As the summer heat cools down to a brisk and chilly autumn, winter will soon be upon you and your lawn. To ensure your lawn survives the harsh winter, there are steps you should take to maintain your lawn during the cold.
Feed your lawn
Feeding your lawn in the fall and then again just before the ground is frozen will help prepare it for the coming spring. Cool weather grasses like Kentucky bluegrass, fescues, and perennial ryegrass should be fertilized twice--the first time in mid- to late September, and the second time just before the ground freezes (usually around Thanksgiving). Have your soil tested to make sure you're giving your lawn the nutrients it needs. You'll learn the soil's pH and nutrient levels, and the tester will give you recommendations for fertilizers.
There are exceptions for certain United States regiona, however. Areas with lawns comprised of Bermuda, Zoysia, St. Augustine and centipede grasses go dormant in the winter and don't need fertilizer. These areas include the Deep South (Georgia, Alabama), south Texas and the Southwest.
Repair damage from the summer
The fall is the perfect time to repair your damaged lawn. Reseeding while racing the cold can be tough, so in areas where it will be cold quickly, put down perennial ryegrass which will germinate in four to seven days--unlike two to three weeks for bluegrass. A top layer of about a quarter-inch of compost will help the seeds take root.
Clean up before snow
It's important not to leave debris like leaves or toys out on the lawn. The lawn can be smothered, creating disease conditions inviting insects, rodents and other damaging pests to your yard.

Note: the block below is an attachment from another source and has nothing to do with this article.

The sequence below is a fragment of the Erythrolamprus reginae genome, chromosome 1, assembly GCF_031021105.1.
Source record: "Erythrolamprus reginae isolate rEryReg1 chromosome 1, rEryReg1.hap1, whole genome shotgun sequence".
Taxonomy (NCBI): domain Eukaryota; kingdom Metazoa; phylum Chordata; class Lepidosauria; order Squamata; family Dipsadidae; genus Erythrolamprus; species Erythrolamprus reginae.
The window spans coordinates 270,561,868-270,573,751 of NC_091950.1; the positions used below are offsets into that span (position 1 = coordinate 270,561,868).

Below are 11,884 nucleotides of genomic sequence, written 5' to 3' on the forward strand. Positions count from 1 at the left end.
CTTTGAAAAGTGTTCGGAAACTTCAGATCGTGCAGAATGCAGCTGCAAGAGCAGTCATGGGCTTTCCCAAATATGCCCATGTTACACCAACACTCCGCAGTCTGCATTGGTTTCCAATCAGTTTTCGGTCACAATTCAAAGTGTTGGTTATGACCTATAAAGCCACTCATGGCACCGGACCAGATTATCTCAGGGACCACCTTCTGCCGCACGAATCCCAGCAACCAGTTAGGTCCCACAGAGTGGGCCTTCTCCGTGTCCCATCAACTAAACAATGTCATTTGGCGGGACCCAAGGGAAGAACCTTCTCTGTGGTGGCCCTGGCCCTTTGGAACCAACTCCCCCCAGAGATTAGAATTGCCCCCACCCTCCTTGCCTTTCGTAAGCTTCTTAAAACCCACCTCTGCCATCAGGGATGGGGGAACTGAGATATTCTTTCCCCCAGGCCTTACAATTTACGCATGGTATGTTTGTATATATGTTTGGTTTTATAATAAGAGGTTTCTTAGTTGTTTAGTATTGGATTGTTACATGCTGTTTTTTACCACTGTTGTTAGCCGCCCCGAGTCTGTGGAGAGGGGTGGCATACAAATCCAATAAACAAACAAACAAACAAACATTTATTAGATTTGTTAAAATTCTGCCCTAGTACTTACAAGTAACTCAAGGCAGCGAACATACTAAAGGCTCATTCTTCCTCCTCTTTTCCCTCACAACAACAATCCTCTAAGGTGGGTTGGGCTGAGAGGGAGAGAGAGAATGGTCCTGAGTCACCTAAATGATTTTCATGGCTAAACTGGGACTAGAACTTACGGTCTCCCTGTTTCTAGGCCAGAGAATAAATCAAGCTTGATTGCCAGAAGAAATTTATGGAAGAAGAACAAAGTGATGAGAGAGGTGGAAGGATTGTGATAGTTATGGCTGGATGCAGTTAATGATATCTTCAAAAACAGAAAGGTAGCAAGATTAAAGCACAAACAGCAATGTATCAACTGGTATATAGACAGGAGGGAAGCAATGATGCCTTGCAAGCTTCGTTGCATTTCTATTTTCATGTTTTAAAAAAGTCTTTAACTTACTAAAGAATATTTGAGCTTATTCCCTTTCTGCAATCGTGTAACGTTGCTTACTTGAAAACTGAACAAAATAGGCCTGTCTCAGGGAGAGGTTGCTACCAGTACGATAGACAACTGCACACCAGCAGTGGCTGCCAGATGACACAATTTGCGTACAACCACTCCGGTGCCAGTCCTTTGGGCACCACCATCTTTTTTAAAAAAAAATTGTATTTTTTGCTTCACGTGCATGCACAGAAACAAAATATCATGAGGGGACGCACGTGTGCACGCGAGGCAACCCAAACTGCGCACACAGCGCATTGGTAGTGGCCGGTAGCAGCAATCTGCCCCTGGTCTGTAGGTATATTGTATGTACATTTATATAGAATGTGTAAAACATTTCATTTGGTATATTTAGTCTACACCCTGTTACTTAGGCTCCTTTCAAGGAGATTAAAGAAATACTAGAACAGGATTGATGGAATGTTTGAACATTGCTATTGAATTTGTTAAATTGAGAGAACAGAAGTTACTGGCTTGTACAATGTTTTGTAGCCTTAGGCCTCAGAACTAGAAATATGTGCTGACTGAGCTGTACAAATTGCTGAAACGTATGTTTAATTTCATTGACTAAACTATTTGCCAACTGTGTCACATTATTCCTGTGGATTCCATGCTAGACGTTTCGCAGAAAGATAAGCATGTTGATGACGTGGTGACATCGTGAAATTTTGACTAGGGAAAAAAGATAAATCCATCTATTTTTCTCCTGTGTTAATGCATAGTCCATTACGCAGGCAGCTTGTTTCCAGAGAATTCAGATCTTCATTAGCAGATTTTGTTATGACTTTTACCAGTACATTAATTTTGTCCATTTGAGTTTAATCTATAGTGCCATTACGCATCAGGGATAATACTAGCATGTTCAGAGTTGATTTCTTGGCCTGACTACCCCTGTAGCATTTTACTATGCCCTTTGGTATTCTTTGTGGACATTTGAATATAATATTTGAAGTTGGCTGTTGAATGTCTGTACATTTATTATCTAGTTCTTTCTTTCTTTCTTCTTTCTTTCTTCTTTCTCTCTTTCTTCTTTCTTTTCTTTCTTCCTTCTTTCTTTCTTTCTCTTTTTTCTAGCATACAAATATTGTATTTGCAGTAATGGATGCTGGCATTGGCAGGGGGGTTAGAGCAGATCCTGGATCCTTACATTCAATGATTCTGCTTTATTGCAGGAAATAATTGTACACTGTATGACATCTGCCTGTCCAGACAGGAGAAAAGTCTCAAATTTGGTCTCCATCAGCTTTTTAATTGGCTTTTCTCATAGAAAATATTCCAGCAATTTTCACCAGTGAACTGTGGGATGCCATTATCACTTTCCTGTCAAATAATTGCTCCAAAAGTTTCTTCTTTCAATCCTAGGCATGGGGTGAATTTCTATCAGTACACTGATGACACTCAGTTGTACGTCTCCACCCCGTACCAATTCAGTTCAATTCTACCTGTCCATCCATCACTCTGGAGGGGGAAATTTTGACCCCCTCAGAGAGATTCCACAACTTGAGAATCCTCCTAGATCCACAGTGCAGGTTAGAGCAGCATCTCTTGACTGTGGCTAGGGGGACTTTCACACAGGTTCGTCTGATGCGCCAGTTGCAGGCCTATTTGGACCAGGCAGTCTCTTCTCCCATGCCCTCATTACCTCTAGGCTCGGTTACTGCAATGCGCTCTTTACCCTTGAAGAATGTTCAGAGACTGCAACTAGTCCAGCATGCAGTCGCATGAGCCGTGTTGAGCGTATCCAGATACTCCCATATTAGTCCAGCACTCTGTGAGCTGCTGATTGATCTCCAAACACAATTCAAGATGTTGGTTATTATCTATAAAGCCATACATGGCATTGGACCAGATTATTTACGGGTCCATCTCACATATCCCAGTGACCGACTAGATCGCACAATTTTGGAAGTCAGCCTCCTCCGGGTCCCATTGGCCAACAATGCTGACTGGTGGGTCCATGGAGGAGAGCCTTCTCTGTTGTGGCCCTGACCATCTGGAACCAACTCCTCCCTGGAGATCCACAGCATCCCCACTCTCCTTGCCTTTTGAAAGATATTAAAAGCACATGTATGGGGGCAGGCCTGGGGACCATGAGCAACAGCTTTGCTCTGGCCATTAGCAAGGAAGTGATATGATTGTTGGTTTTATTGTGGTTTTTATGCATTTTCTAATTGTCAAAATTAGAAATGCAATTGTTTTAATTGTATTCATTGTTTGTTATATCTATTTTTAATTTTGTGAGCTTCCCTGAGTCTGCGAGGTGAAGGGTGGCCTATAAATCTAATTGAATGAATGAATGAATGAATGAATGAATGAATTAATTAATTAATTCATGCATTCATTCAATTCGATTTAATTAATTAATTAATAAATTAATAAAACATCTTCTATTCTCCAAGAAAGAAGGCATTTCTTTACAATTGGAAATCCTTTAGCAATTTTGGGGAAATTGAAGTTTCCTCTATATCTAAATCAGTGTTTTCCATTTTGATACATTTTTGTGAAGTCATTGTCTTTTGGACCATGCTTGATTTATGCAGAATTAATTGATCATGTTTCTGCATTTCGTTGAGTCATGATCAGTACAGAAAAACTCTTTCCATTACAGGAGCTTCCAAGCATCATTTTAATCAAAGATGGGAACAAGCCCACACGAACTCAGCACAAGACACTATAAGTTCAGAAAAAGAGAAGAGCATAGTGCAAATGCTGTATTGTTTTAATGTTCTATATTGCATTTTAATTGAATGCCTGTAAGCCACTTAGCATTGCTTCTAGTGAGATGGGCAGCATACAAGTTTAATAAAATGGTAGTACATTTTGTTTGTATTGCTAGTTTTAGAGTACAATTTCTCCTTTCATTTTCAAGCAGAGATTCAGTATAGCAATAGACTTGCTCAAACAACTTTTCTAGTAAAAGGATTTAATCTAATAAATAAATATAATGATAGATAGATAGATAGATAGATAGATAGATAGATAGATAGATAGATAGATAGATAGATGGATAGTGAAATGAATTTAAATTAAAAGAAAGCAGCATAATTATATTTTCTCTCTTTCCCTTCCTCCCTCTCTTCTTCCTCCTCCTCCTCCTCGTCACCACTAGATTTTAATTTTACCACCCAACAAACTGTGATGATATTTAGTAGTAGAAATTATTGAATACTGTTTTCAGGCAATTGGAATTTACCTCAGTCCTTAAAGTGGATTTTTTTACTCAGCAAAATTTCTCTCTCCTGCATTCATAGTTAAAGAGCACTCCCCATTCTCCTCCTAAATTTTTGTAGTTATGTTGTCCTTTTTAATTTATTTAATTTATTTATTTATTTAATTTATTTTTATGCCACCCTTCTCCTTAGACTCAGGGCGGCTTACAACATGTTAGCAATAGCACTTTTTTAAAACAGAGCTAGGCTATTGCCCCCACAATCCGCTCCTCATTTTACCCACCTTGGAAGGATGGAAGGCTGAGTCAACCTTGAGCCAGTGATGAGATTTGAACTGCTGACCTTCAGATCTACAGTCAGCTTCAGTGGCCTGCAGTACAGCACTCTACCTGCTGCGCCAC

When mowing you lawn for the last few times before snow, lower the blade between .5 inches to 1 inch so the grass will be shorter before the snow falls. Tall grass can end up smothering itself, leaving it at risk of damage from freezing and thawing. Be careful not to cut the grass too short, or it will leave the crown of the plant exposed to extreme weather.
In the winter when everything is snow covered, you might not think about the grass underneath. Excessive foot traffic can cause the lawn to become compacted, which will slow the growth in the spring.
Put down your shears and trimmers in the middle of autumn. Pruning your plants promotes growth but doing so when they are preparing to go dormant is troublesome. However, dead branches and wood should be trimmed before the winter so insects have no place to hide.
If you have a pond or other water feature on your lawn, make sure they are winterized properly before the season's onset. Autumn is a good time to change out pond equipment. During the winter, the pump shouldn't be run all the time because it disrupts the thermal layers in the water. The fish use this to keep warm when they settle near the bottom in "hibernation." Bring the water pump and filter inside during the winter and loosen fittings to prevent cracking when it's below zero outside.
Consider a de-icer or a bubbler for your pond to prevent the top layer from freezing over entirely. You should also start to let up on feeding the fish in your pond. Continually feeding them can cause them to become ill. When the temperature is around 60 degrees F, switch to a lower-protein food that digests easier. Once the temperature hits 50 to 55 degrees F you can stop feeding them altogether.
Before putting your garden tools away for the winter, take a few minutes to think about what went well and what didn't that year. This will help give you a better idea of where to start in the spring after your lawn has thawed.